Mencius on Becoming Human.James Behuniak - 2002 - Dissertation, University of Hawaii at Manoa
    This dissertation reinterprets the notion commonly translated as "human nature" (renxing in the Mencius by appealing to philosophical assumptions common to Warring States thought. Taking advantage of recently unearthed archeological finds from the Mencian school, the argument is made that renxing in the Mencius is most adequately understood as a dynamic disposition shaped by cultural and historical conditions, not as an a-historical "nature" common to all humans at all times. The notion of "becoming human" in the Mencius that results (...)
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  43. Absolute Becoming, Relational Becoming, and the Arrow of Time.Mauro Dorato - unknown
    My first and main claim is that physics cannot provide empirical evidence for the objectivity of absolute becoming, for the simple reason that it must presuppose it, at least to the extent that classical spacetime theories presuppose an ontology of events. However, the fact that a theory of absolute becoming must be situated in the a priori realm of metaphysics does not make becoming completely irrelevant for physics, since my second claim will consist in showing that relational (...)
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  44.  72
    Becoming Oneself Through Failure and Resolution.Jan Bransen - 2012 - In Käthe Schneider (ed.), Becoming Oneself: Dimensions of “Bildung” and the facilitation of personality development. Springer VS-­‐Verlag. pp. 5-28.
    The aim of this chapter is to show how we can account for a most peculiar feature of human life: i.e. the need to address the real possibility of failing to be ourselves.
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  45. Becoming a Nurse: “It's Just Who I Am”.D. Flaming - 2005 - Medical Humanities 31 (2):95-100.
    Next SectionIn any research study, researchers situate themselves, either explicitly or implicitly, within a variety of frameworks when studying phenomena. From a research perspective, the study will be more robust if these frameworks and the accompanying assumptions are compatible with each other; otherwise, the project may lack coherence. Ricoeur offers a methodological perspective—that is, an interpretive theory as reflected in mimesis, which is congruent with his ontological theory of self identity (ipse- and idem-identity). To illustrate Ricoeur’s frameworks when researching the (...)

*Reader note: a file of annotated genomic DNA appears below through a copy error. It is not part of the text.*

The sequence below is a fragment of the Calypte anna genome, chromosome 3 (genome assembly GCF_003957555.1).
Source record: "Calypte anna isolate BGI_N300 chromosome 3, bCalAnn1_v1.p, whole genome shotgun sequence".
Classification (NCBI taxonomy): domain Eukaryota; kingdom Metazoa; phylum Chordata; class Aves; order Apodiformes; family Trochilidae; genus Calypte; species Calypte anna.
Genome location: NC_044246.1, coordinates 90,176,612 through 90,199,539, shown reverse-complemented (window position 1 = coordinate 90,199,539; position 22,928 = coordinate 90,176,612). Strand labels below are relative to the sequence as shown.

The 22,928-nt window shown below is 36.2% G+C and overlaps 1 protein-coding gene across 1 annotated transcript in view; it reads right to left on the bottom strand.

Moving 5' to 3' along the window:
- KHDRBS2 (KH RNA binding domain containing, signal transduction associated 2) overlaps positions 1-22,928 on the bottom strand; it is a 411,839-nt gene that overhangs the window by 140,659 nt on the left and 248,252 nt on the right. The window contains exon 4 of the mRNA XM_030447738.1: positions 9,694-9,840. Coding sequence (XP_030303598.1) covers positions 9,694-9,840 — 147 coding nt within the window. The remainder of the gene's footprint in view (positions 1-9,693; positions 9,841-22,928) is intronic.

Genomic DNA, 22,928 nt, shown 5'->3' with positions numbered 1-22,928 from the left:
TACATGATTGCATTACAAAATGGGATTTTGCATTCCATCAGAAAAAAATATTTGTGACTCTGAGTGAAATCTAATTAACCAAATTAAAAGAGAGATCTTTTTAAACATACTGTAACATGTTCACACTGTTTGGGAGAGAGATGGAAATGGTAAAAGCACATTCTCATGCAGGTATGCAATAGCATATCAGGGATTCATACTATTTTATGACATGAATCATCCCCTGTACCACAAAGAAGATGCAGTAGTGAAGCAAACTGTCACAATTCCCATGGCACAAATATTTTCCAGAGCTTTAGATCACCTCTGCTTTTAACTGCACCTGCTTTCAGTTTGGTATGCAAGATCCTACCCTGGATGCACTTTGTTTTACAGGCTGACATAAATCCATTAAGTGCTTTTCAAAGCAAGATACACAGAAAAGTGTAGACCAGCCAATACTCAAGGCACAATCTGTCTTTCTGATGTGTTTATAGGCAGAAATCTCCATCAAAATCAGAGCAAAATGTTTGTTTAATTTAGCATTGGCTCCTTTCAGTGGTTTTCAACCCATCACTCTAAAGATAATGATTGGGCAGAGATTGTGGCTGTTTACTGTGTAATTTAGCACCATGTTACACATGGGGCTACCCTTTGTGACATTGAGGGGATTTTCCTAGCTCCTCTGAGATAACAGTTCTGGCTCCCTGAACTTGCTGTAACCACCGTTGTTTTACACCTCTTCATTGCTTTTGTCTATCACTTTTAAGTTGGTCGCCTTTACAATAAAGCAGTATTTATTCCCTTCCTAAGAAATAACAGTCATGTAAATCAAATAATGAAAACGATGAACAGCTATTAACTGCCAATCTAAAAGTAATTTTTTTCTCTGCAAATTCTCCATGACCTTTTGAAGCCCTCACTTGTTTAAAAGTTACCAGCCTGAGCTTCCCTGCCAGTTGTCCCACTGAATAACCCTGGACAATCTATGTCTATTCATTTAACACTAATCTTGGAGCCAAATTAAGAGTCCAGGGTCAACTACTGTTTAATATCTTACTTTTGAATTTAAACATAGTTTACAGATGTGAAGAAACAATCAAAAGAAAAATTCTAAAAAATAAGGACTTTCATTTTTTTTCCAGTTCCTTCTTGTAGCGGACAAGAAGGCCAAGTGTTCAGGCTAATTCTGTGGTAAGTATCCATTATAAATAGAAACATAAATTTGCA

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  46.  9
    Detachment and Compensation Groundwork for a Metaphysics of 'Biosocial Becoming'.Lenny Moss - 2014 - Philosophy and Social Criticism 40 (1):91-105.
    There are many in the social sciences and social philosophy who would aspire to overcome the ‘nature/culture binary’, including some who, with at least an implicit nod toward a putatively ‘anti-essentialist’ process ontology, have set out with an orientation toward a paradigm of ‘biosocial becoming’ (Ingold and Palsson, 2013). Such contemporary work, however, in areas such as social and cultural anthropology and sciences studies has often failed to clarify, let alone justify, the warrants of their most basic assumptions and (...)